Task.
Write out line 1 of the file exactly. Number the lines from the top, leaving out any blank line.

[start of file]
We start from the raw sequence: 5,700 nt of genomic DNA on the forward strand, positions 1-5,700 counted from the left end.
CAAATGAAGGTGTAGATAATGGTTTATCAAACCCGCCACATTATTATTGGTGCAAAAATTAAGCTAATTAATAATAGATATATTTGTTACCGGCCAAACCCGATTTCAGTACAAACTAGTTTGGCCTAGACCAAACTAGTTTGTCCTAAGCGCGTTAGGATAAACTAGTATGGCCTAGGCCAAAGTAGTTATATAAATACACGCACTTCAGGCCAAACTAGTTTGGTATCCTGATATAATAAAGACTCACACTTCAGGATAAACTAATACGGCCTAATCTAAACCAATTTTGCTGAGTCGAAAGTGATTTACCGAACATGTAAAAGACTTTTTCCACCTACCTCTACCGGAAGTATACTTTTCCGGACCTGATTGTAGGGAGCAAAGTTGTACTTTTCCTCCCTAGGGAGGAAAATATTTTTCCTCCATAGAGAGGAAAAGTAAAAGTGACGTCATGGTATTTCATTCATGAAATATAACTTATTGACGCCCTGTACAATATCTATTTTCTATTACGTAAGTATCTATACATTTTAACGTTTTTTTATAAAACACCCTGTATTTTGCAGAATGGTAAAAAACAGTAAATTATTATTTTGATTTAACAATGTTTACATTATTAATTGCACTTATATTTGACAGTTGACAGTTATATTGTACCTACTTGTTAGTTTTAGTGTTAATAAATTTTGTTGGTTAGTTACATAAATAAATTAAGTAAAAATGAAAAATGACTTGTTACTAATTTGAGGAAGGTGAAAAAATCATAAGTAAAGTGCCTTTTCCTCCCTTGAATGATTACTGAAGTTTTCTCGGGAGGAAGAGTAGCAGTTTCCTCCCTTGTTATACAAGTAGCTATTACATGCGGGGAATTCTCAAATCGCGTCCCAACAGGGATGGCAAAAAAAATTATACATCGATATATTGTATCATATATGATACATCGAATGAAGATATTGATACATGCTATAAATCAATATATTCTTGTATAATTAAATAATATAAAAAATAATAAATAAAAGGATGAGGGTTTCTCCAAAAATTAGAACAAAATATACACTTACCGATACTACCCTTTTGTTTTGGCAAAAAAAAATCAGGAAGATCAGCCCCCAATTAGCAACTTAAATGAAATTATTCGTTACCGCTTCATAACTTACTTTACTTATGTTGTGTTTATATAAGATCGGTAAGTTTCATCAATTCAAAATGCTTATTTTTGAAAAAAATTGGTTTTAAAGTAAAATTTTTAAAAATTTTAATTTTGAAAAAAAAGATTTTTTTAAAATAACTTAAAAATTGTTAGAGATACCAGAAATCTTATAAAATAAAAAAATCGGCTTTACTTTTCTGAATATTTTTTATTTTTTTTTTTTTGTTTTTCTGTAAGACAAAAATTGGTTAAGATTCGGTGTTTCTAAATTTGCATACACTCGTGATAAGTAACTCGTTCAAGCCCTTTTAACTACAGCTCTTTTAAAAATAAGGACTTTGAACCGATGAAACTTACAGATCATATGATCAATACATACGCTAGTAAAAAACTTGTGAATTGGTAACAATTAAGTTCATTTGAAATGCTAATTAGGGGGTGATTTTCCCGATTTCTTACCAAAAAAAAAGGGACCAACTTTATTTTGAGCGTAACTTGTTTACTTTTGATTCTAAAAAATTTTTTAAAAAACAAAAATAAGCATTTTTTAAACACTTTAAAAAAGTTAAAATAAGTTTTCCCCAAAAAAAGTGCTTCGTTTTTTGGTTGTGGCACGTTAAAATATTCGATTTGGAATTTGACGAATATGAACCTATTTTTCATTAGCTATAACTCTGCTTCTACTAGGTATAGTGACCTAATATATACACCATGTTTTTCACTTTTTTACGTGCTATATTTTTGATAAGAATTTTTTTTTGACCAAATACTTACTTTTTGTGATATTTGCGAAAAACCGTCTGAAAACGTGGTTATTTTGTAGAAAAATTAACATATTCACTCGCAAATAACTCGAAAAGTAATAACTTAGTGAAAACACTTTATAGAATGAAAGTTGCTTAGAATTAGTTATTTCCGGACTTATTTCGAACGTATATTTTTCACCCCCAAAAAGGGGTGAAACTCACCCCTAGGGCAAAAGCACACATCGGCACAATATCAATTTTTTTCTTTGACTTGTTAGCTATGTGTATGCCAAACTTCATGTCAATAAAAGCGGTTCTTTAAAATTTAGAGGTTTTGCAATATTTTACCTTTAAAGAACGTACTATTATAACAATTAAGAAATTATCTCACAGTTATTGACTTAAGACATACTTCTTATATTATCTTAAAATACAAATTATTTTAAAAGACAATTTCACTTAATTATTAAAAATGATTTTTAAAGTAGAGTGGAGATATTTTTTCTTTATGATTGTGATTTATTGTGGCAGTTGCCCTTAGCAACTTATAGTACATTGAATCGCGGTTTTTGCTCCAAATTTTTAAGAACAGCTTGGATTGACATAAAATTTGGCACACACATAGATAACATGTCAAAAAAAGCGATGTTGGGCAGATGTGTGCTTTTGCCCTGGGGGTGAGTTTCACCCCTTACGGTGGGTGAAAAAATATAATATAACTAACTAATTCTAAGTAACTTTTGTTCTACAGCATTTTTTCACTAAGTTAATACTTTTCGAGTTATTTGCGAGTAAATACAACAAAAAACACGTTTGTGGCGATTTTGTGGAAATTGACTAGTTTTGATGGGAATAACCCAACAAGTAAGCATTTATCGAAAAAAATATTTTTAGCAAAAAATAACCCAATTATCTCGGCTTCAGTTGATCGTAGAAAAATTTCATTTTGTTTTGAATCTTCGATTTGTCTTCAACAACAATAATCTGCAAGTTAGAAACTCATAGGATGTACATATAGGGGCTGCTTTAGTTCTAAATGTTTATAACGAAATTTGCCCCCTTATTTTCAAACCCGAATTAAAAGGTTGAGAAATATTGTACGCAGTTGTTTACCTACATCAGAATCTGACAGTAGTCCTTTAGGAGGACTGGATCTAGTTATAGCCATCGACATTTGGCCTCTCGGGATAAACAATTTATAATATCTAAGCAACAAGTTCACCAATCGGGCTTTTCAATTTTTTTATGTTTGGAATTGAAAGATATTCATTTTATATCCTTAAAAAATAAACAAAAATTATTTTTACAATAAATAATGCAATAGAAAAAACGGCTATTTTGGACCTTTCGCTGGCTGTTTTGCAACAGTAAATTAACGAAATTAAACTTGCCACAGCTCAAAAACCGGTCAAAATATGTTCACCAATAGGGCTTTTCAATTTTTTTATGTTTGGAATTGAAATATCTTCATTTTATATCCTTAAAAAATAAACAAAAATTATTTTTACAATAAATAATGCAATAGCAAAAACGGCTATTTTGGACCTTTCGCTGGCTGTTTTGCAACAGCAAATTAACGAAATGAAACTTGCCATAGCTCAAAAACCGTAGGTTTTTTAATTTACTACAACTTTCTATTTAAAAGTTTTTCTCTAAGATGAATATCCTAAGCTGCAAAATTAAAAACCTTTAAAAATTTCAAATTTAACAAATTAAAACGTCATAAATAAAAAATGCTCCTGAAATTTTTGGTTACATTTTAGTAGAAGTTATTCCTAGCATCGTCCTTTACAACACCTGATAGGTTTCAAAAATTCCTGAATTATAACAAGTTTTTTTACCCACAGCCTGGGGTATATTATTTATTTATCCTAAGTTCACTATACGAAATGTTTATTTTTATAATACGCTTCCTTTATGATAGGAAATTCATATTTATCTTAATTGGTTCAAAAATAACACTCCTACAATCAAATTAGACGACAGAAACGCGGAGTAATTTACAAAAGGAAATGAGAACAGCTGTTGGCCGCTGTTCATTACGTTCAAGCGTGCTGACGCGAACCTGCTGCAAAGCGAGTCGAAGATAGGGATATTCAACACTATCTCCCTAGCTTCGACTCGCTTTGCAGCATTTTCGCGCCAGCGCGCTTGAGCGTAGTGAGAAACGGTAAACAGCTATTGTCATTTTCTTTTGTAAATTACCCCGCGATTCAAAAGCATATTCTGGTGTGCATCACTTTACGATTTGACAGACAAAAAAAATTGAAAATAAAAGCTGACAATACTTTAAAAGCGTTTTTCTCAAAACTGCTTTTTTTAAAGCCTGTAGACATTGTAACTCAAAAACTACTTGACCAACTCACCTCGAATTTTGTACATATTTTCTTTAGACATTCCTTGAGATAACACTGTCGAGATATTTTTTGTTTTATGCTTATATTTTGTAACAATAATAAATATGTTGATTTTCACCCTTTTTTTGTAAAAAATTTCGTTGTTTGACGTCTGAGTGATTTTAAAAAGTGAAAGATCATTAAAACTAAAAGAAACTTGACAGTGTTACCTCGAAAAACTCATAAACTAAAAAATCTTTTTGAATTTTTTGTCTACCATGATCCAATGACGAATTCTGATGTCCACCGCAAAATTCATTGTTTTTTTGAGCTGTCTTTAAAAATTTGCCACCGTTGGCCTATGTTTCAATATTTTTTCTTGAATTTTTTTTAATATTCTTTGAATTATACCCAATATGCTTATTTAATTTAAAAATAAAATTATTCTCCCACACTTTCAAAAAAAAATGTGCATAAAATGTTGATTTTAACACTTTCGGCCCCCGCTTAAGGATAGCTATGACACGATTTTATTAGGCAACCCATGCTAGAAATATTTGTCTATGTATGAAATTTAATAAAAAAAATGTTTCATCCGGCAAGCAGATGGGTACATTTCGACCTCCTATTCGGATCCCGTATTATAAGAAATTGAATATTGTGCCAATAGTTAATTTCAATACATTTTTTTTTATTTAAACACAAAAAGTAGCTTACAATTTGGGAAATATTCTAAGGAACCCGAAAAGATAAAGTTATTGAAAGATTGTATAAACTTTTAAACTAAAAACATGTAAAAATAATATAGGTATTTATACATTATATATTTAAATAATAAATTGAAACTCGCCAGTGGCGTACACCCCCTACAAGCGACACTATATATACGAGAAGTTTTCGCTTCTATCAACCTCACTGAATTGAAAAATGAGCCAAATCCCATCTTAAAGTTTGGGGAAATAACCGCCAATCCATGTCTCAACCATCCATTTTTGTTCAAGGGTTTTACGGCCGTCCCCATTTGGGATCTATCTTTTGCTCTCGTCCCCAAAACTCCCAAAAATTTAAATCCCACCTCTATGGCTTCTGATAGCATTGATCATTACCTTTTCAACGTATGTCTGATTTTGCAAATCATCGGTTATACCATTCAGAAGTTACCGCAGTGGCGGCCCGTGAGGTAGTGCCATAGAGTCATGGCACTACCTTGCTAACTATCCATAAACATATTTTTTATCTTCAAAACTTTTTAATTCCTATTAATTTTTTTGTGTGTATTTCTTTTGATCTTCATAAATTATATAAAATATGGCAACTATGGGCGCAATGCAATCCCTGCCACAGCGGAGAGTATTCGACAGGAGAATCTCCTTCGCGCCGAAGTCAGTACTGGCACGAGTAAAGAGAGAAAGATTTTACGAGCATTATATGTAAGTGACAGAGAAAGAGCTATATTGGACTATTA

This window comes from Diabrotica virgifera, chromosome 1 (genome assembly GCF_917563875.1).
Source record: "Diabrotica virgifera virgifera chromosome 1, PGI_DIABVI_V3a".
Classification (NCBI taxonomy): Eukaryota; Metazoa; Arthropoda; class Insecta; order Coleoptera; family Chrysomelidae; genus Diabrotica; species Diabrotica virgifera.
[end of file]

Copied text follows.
We start from the raw sequence: 5,700 nt of genomic DNA on the forward strand, positions 1-5,700 counted from the left end.